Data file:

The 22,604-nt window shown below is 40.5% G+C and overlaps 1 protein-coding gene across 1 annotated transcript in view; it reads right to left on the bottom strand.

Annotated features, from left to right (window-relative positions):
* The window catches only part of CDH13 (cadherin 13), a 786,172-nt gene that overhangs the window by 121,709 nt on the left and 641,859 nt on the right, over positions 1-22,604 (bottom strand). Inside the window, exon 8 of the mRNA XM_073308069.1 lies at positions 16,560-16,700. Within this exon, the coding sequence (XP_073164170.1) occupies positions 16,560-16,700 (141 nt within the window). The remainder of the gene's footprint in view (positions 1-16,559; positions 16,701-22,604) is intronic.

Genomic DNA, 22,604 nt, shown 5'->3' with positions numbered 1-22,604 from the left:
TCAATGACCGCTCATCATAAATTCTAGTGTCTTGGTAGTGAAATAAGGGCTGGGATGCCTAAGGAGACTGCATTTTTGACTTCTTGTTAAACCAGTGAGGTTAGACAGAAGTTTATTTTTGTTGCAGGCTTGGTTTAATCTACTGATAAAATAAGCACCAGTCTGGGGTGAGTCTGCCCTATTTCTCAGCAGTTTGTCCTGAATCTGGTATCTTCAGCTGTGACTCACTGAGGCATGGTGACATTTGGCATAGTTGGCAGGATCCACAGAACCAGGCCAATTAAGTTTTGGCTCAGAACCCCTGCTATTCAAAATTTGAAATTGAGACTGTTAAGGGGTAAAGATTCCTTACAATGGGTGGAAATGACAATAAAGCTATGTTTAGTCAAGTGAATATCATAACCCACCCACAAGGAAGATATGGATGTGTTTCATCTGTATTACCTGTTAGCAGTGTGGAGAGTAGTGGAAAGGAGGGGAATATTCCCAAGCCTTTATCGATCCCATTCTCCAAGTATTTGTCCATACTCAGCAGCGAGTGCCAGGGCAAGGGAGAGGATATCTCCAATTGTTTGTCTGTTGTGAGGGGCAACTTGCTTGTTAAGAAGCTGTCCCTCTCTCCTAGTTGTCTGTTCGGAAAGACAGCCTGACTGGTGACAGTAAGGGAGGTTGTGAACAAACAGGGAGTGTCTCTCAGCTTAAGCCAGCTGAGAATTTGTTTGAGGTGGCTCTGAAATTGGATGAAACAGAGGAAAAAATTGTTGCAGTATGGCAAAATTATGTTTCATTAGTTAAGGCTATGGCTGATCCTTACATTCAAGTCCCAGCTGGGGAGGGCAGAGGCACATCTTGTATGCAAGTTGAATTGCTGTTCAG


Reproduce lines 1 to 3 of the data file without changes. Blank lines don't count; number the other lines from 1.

The 22,604-nt window shown below is 40.5% G+C and overlaps 1 protein-coding gene across 1 annotated transcript in view; it reads right to left on the bottom strand.

Annotated features, from left to right (window-relative positions):
* The window catches only part of CDH13 (cadherin 13), a 786,172-nt gene that overhangs the window by 121,709 nt on the left and 641,859 nt on the right, over positions 1-22,604 (bottom strand). Inside the window, exon 8 of the mRNA XM_073308069.1 lies at positions 16,560-16,700. Within this exon, the coding sequence (XP_073164170.1) occupies positions 16,560-16,700 (141 nt within the window). The remainder of the gene's footprint in view (positions 1-16,559; positions 16,701-22,604) is intronic.